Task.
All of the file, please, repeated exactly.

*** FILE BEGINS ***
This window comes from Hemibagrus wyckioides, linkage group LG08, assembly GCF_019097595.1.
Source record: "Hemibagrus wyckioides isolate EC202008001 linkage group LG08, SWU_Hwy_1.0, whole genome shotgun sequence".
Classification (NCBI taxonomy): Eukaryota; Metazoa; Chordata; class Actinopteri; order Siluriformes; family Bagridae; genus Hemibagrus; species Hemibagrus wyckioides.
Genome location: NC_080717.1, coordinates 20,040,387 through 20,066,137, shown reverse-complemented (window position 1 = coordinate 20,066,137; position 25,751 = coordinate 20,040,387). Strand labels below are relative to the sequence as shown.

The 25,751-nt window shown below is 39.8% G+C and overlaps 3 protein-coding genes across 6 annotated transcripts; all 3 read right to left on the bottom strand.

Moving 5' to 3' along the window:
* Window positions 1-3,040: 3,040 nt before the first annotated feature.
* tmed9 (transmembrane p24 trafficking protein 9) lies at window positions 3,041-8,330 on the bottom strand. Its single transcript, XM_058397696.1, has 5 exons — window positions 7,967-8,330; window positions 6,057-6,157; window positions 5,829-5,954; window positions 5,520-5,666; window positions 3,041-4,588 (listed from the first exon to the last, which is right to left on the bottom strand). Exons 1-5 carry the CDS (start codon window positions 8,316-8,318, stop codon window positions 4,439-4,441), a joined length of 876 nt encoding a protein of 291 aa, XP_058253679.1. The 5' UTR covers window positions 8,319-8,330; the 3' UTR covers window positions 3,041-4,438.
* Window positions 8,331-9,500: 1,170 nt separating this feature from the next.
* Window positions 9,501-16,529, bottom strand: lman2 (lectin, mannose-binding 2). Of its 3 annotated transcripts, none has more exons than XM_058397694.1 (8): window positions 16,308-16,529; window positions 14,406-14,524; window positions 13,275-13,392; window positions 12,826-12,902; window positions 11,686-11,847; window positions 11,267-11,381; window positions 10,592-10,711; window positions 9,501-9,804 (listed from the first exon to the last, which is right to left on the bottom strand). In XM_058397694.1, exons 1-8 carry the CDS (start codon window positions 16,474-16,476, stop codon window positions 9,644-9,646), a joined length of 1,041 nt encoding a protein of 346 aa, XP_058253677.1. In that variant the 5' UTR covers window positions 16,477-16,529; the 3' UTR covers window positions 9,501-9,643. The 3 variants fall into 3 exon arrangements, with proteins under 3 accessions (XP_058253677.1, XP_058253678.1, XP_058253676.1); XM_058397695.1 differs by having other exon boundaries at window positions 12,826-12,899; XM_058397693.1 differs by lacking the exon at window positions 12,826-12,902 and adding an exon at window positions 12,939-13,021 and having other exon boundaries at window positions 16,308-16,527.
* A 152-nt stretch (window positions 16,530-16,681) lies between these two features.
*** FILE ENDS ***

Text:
This window comes from Hemibagrus wyckioides, linkage group LG08, assembly GCF_019097595.1.
Source record: "Hemibagrus wyckioides isolate EC202008001 linkage group LG08, SWU_Hwy_1.0, whole genome shotgun sequence".
Classification (NCBI taxonomy): Eukaryota; Metazoa; Chordata; class Actinopteri; order Siluriformes; family Bagridae; genus Hemibagrus; species Hemibagrus wyckioides.
Genome location: NC_080717.1, coordinates 20,040,387 through 20,066,137, shown reverse-complemented (window position 1 = coordinate 20,066,137; position 25,751 = coordinate 20,040,387). Strand labels below are relative to the sequence as shown.

The 25,751-nt window shown below is 39.8% G+C and overlaps 3 protein-coding genes across 6 annotated transcripts; all 3 read right to left on the bottom strand.

Moving 5' to 3' along the window:
* Window positions 1-3,040: 3,040 nt before the first annotated feature.
* tmed9 (transmembrane p24 trafficking protein 9) lies at window positions 3,041-8,330 on the bottom strand. Its single transcript, XM_058397696.1, has 5 exons — window positions 7,967-8,330; window positions 6,057-6,157; window positions 5,829-5,954; window positions 5,520-5,666; window positions 3,041-4,588 (listed from the first exon to the last, which is right to left on the bottom strand). Exons 1-5 carry the CDS (start codon window positions 8,316-8,318, stop codon window positions 4,439-4,441), a joined length of 876 nt encoding a protein of 291 aa, XP_058253679.1. The 5' UTR covers window positions 8,319-8,330; the 3' UTR covers window positions 3,041-4,438.
* Window positions 8,331-9,500: 1,170 nt separating this feature from the next.
* Window positions 9,501-16,529, bottom strand: lman2 (lectin, mannose-binding 2). Of its 3 annotated transcripts, none has more exons than XM_058397694.1 (8): window positions 16,308-16,529; window positions 14,406-14,524; window positions 13,275-13,392; window positions 12,826-12,902; window positions 11,686-11,847; window positions 11,267-11,381; window positions 10,592-10,711; window positions 9,501-9,804 (listed from the first exon to the last, which is right to left on the bottom strand). In XM_058397694.1, exons 1-8 carry the CDS (start codon window positions 16,474-16,476, stop codon window positions 9,644-9,646), a joined length of 1,041 nt encoding a protein of 346 aa, XP_058253677.1. In that variant the 5' UTR covers window positions 16,477-16,529; the 3' UTR covers window positions 9,501-9,643. The 3 variants fall into 3 exon arrangements, with proteins under 3 accessions (XP_058253677.1, XP_058253678.1, XP_058253676.1); XM_058397695.1 differs by having other exon boundaries at window positions 12,826-12,899; XM_058397693.1 differs by lacking the exon at window positions 12,826-12,902 and adding an exon at window positions 12,939-13,021 and having other exon boundaries at window positions 16,308-16,527.
* A 152-nt stretch (window positions 16,530-16,681) lies between these two features.